From Big Medical Encyclopedia

ABSORPTION (absorptio; lat. ab — from, from and sorbeo — I absorb) in chemistry — absorption of gas or solute liquid or a solid. The absorbed substance (absorbtiv, or absorbate) is dissolved in an absorber (absorbent), being evenly distributed on all its volume. Thus, absorption is similar to dissolution, than differs from adsorptions (see) — process of absorption of gases or solutes a surface of an absorber.

Special value for medicine has And. gases liquids since this process is the cornerstone of gas exchange between an organism and Wednesday (see. Gas exchange ). Quantitative measure And. gases the coefficient serves in liquids And. (solubility coefficient). Several ways of expression of coefficient are known And., from which the following is most often used.

Coefficient of absorption of Bunsen (a) — the volume of the gas (given to normal conditions — t ° 0 ° and 1 atm of pressure), dissolved in unit volume of liquid at this temperature and partial pressure of gas, equal 1 atm.

Coefficient of absorption of Van-Slayka (α0) — the volume of gas (in cm3) specified to normal conditions, dissolved in 1 ml of liquid at this temperature and partial pressure of gas, equal 1 atm.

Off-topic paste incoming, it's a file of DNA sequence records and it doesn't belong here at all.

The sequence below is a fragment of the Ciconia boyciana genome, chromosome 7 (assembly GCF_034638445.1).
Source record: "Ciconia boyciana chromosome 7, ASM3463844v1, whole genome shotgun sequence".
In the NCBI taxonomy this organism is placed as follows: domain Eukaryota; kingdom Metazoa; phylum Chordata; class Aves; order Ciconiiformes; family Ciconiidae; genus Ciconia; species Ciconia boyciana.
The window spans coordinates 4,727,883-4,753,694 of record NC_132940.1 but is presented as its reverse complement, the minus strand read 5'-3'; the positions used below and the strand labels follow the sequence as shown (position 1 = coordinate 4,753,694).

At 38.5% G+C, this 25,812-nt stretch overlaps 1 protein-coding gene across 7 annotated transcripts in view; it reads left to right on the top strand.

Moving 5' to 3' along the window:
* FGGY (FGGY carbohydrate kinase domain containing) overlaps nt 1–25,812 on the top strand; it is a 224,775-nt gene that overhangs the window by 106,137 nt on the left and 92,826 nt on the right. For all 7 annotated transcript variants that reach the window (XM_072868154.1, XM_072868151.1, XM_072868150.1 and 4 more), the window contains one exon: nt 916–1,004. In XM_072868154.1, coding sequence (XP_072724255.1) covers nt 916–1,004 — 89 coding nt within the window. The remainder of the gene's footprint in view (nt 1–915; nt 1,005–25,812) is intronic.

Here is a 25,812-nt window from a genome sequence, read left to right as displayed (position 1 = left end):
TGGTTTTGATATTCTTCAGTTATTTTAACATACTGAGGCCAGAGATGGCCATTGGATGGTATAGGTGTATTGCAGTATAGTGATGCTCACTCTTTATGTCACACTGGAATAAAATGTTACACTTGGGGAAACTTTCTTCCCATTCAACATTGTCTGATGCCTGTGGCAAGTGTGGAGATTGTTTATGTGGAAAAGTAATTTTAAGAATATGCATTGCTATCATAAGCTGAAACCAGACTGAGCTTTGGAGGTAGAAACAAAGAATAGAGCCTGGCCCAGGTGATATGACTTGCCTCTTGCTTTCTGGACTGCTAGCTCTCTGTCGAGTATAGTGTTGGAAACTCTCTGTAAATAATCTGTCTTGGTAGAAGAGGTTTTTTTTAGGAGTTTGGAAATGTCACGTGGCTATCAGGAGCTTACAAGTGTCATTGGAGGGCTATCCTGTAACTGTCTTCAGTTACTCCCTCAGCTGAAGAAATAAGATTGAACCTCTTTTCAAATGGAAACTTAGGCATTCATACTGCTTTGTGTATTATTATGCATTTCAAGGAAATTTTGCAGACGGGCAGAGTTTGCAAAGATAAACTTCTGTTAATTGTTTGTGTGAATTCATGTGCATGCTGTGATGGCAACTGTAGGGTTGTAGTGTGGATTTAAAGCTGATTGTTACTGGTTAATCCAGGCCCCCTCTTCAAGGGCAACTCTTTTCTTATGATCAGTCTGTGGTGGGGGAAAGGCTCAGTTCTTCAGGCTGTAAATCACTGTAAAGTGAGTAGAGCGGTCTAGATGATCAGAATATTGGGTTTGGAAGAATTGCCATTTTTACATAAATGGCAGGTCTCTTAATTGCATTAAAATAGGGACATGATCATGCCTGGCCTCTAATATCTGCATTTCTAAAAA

Coefficient of absorption of Ostvald (β) — the volume of gas measured in experimental conditions (without reduction to normal conditions), dissolved in unit volume of liquid.

In the table coefficients of absorption of Bunsen (as the most common) for some gases having physiological value in water and a blood plasma are given at t ° 38 °.

Size A. gases liquids depends by nature gas and liquid, pressure of gas and temperature. So, according to Henry's law concentration (C) the gas dissolved in liquid kr where k — coefficient of proportionality is proportional to pressure (R) of gas over liquid, or With =. If With it is expressed in volume of the gas given to normal conditions, which is dissolved in unit volume of liquid, and pressure P — in the atmospheres, then to it is equal to coefficient of absorption of Bunsen.

Henry's law is applicable for slightly soluble gases. And. gas decreases with temperature increase (the way of venting from liquids by boiling is based on it idle times).

At And. to mix of gases degree of solubility of each gas in this liquid is proportional to its partial pressure over solution (Dalton's law). Change of solubility of gases with change of pressure has essential value in a pathogeny of gas embolisms (see) and a caisson disease (see. Compressed-air disease ).

In solutions of salts A. it is less gases, than in pure water. I. M. Sechenov (1892) established the following ratio characterizing influence of salts on solubility of gases in aqueous solutions:

lgn(0/n1) = kC

where n0 and n — solubility of gas in water and in solution of salt with concentration With mol/l respectively, k coefficient of proportionality size to-rogo is defined by the nature of salt.

See also Diffusion , Sorption .

Bibliography: Brodsky A. N. Physical chemistry, t. 2, page 497, M. — L, 1948; The Macintosh P., Cars At. and Epstein of X. Physics for anesthesiologists, the lane with English, M., 1962.

V. P. Mishin